Scientists just found ionized oxygen in an ancient galaxy
Astronomers have just found traces of the most distant oxygen ever discovered, and it could help us learn more about a mysterious period in our universe's past.
The team discovered ionized oxygen in a galaxy called SXDF-NB1006-2 that sits 13.1 billion light-years away from Earth. That means we're seeing the galaxy as it was just 700 million years after the Big Bang.
Why this is important: The early universe was filled with lots of neutral gas and not much else right after the Big Bang happened. Once the first stars started to form, they emitted radiation that charged up all that neutral gas. Astronomers call this period of time "cosmic reionization," but we don't know much about it. We aren't sure what kind of objects emitted the radiation or how the first galaxies formed.
Astronomers are trying to piece together this mystery by studying the chemical composition of early-universe galaxies. Specifically they're looking for traces of heavy elements, or in this case, anything besides hydrogen or helium.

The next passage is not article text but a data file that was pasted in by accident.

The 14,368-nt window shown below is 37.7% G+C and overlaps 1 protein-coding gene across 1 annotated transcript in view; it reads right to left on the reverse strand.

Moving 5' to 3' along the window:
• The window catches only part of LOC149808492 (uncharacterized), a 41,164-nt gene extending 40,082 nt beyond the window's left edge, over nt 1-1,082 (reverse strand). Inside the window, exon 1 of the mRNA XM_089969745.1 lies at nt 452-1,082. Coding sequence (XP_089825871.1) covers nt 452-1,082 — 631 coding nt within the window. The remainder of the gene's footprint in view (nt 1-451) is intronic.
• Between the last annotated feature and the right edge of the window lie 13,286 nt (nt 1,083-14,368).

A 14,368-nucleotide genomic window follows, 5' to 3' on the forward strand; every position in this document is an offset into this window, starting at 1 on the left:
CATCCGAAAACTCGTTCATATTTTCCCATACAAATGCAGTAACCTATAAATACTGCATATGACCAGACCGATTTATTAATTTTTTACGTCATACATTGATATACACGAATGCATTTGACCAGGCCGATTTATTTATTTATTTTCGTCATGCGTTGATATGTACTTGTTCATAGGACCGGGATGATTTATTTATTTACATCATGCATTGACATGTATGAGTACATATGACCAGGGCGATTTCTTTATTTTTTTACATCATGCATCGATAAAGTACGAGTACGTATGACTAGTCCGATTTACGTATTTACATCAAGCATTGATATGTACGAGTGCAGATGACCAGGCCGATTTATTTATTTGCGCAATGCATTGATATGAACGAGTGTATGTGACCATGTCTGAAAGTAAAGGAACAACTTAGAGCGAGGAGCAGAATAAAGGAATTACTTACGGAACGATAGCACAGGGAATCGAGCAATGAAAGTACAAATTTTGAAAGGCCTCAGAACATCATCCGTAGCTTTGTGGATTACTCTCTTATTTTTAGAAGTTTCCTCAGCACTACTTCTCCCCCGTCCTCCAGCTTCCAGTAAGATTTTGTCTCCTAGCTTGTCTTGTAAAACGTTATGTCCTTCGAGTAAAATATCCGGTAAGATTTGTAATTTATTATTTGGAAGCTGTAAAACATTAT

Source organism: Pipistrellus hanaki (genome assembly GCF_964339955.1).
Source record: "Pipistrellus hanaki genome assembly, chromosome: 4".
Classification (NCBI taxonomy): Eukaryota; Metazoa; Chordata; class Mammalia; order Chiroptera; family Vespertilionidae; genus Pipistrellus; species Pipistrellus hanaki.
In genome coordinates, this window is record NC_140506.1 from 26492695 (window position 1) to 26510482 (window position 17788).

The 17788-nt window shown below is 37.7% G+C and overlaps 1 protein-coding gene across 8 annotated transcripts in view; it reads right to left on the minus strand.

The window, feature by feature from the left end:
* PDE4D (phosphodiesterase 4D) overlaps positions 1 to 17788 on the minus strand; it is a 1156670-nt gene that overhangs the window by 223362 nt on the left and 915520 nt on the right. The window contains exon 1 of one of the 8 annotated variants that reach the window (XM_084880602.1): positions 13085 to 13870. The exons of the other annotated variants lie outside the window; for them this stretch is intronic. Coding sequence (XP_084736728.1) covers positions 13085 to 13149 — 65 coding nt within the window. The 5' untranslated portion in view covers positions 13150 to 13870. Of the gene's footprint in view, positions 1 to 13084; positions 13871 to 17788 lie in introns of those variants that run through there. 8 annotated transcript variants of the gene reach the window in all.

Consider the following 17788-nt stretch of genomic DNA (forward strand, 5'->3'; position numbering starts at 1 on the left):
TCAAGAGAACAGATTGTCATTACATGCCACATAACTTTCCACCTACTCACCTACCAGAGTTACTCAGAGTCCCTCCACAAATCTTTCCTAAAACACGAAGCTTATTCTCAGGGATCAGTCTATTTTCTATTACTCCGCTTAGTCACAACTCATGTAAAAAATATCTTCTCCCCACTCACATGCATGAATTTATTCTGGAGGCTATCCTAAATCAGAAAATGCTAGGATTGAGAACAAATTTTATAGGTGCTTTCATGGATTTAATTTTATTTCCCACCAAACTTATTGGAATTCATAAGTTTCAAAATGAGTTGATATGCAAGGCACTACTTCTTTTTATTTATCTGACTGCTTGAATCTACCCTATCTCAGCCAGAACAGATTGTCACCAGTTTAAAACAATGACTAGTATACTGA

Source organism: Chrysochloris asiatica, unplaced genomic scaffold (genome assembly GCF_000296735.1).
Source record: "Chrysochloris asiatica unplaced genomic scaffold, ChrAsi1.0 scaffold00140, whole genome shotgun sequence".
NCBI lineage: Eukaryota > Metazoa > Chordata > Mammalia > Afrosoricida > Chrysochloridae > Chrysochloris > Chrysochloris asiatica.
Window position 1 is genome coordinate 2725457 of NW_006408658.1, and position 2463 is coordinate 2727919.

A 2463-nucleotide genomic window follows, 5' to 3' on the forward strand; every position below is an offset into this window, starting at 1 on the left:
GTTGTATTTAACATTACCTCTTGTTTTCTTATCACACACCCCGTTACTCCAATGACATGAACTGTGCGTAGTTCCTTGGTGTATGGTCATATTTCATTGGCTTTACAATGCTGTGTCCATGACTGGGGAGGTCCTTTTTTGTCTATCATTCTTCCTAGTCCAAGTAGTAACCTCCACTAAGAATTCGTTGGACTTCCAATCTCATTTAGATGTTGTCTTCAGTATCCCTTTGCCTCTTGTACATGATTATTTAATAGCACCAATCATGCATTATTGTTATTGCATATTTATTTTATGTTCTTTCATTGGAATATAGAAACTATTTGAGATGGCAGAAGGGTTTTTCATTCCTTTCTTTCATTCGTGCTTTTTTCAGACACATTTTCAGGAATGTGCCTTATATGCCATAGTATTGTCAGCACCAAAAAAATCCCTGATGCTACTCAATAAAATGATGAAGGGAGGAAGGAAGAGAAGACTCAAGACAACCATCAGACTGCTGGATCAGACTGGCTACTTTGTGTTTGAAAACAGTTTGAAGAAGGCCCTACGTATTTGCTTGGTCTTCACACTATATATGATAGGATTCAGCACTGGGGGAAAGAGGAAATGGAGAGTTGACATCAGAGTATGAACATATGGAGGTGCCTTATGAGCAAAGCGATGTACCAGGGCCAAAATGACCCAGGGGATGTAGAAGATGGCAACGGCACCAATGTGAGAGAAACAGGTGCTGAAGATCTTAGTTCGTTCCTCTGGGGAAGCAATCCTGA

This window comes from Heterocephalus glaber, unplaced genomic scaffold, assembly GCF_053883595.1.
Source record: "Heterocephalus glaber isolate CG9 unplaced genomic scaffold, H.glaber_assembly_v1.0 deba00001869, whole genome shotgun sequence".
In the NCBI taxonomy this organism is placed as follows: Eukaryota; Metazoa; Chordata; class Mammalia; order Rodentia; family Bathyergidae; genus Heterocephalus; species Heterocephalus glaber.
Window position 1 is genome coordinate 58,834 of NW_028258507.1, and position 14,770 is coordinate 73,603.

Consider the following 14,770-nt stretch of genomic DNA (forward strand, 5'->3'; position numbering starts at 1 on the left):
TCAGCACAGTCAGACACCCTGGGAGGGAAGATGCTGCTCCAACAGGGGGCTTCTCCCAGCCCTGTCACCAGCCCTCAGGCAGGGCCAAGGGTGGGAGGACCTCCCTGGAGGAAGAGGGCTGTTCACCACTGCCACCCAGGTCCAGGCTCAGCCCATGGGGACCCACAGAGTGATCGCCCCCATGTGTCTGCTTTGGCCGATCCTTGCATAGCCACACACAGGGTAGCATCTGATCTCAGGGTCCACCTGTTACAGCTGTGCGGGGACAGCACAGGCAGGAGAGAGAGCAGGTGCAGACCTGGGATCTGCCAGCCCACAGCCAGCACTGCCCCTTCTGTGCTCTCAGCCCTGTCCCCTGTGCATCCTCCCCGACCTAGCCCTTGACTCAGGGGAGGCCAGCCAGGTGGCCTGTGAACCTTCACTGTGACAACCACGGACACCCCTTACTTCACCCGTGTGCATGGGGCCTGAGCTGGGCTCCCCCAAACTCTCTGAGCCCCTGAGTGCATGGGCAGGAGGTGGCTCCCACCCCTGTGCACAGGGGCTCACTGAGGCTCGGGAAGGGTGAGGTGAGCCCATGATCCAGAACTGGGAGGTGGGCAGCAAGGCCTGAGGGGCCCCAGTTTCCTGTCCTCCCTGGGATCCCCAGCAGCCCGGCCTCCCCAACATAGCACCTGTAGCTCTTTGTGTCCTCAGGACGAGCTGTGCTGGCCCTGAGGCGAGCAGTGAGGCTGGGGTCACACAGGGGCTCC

"Seeking heavy elements in the early universe is an essential approach to explore the star formation activity in that period," lead researcher Akio Inoue said in a press release. "Studying heavy elements also gives us a hint to understand how the galaxies were formed and what caused the cosmic reionization."
Oxygen is present in SXDF-NB1006-2, but in very small amounts, according to the research describing the discovery. It's about 10 times less than the oxygen found in the sun.
"The small abundance is expected because the universe was still young and had short history of star formation at that time, astronomer Naoki Yoshida said in the press release.
But the presence of any ionized oxygen suggests lots of luminous, giant stars formed inside this galaxy and emitted enough ultraviolet light to ionize the oxygen. The team will continue to study the galaxy with the Atacama Large Millimeter/submillimeter Array telescope.
"This is an important step towards understanding what kind of objects caused cosmic reionization," astronomer Yoichi Tamura said in the press release. "Higher resolution observations will allow us to see the distribution and motion of ionized oxygen in the galaxy and provide vital information to help us understand the properties of the galaxy."